Climate change is an existential threat to us all, but the most immediate impact is disproportionately being felt by BIPOC communities. Traditional ways of living are threatened by rising sea levels, falling water tables, and shrinking sea ice.
On opposite sides of this continent coastal communities are threatened. The Mi’kmaq people are losing their land on Lennox Island off the coast of Canada. As the sea level rises, their island is disappearing and what is left is more exposed to storms. Similarly, the Inupiaq people in Alaska are watching their houses fall into the sea as the level rises and the lack of ice increases the impact of storms.
Whether we look at reservations that were originally situated on marginal lands, or nations in the Pacific Northwest and Alaska that rely on traditional subsistence practices, livelihoods and lives are already being affected by climate change. Water is becoming scarce in many areas, affecting the viability of farm lands. Sea ice is retreating, making seal hunting more difficult for both humans and polar bears.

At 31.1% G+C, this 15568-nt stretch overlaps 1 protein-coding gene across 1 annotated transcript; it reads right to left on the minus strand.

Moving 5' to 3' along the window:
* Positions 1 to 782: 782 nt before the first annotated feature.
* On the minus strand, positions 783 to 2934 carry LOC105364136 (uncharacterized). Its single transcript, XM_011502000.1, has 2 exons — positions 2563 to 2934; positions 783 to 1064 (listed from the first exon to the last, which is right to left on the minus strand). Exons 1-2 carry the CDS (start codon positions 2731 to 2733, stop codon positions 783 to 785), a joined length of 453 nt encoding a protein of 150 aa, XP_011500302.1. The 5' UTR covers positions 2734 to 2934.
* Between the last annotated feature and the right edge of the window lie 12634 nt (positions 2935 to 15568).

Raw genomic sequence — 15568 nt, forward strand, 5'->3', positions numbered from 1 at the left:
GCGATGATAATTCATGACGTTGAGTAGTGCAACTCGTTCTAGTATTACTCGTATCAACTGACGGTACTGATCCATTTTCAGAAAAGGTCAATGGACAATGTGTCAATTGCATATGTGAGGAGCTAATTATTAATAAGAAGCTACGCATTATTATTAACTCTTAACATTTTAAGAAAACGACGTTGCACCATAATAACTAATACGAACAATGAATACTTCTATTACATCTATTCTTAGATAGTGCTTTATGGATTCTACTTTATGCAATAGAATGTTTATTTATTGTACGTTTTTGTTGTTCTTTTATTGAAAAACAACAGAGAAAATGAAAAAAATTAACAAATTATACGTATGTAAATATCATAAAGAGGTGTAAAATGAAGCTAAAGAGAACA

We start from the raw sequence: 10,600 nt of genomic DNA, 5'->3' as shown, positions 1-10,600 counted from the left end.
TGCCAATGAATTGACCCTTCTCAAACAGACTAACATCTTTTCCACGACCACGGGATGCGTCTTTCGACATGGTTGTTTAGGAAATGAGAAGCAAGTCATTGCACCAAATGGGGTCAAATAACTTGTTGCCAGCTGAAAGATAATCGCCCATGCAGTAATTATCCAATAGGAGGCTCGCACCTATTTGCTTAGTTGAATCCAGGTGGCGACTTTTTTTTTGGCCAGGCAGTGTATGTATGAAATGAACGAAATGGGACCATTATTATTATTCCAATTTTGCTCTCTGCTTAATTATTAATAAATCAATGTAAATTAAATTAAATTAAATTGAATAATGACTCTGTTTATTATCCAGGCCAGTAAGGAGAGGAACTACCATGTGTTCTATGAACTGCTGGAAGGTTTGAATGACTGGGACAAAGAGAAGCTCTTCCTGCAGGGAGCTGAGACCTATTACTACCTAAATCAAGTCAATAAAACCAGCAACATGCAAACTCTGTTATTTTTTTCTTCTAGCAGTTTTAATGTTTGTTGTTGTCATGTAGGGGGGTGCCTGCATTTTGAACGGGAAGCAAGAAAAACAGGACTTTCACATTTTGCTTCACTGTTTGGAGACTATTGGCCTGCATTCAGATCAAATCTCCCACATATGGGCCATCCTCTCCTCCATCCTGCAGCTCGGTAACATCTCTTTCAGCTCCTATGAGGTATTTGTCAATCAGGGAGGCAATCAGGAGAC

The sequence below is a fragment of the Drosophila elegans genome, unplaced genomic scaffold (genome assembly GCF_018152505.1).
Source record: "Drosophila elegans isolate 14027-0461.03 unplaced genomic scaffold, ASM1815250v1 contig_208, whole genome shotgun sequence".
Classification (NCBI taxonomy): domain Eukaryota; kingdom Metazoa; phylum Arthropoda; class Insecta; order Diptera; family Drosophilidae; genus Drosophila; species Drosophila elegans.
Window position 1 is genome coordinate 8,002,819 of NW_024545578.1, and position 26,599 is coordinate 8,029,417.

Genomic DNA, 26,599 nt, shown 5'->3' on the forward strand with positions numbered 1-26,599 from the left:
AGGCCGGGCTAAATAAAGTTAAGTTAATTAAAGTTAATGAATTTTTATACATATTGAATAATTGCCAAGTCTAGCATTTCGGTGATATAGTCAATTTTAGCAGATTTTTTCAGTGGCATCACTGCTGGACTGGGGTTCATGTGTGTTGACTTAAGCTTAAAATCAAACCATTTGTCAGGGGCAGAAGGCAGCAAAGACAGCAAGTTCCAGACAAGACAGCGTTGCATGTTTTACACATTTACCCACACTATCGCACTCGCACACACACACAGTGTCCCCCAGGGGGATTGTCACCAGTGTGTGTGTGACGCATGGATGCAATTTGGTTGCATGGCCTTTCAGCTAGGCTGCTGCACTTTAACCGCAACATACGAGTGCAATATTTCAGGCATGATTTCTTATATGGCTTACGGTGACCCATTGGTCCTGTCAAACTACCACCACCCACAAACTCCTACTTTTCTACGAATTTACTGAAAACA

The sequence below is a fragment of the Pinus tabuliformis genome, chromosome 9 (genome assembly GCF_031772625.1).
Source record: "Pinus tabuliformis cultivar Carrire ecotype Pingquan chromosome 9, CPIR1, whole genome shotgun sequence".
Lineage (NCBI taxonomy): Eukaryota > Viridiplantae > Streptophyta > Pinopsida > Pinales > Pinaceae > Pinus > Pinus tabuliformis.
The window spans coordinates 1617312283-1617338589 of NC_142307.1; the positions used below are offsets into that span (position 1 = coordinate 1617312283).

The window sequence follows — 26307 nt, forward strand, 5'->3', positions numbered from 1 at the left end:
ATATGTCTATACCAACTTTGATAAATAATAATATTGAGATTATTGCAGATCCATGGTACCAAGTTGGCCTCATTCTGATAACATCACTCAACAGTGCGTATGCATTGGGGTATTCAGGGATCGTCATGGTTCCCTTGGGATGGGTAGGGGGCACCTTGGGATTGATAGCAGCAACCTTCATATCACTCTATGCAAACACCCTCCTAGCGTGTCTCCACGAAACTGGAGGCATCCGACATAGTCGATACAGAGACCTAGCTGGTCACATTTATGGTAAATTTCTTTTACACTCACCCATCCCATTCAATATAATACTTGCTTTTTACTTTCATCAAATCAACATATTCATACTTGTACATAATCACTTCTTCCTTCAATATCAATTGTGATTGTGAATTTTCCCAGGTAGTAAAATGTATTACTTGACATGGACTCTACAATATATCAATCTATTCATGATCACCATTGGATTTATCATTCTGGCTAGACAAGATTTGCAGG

Indigenous peoples, especially in the US, Canada, Australia, and New Zealand, have been saddled with treaties that they must adhere to, but the colonialist governments frequently ignore. These treaties, even if honored, restrict nations to agriculturally marginal lands, control their ability to leverage natural resources for subsistence, and limit their ability to access and control water rights. While they are the most directly and immediately affected by climate change, they have little political power to address either the causes or the impacts.
When we speak of racial justice and environmental justice, we must see them as inextricably linked. Addressing climate change equitably requires addressing the systemic racism that treats members of indigenous communities as second class citizens with no voice and few rights.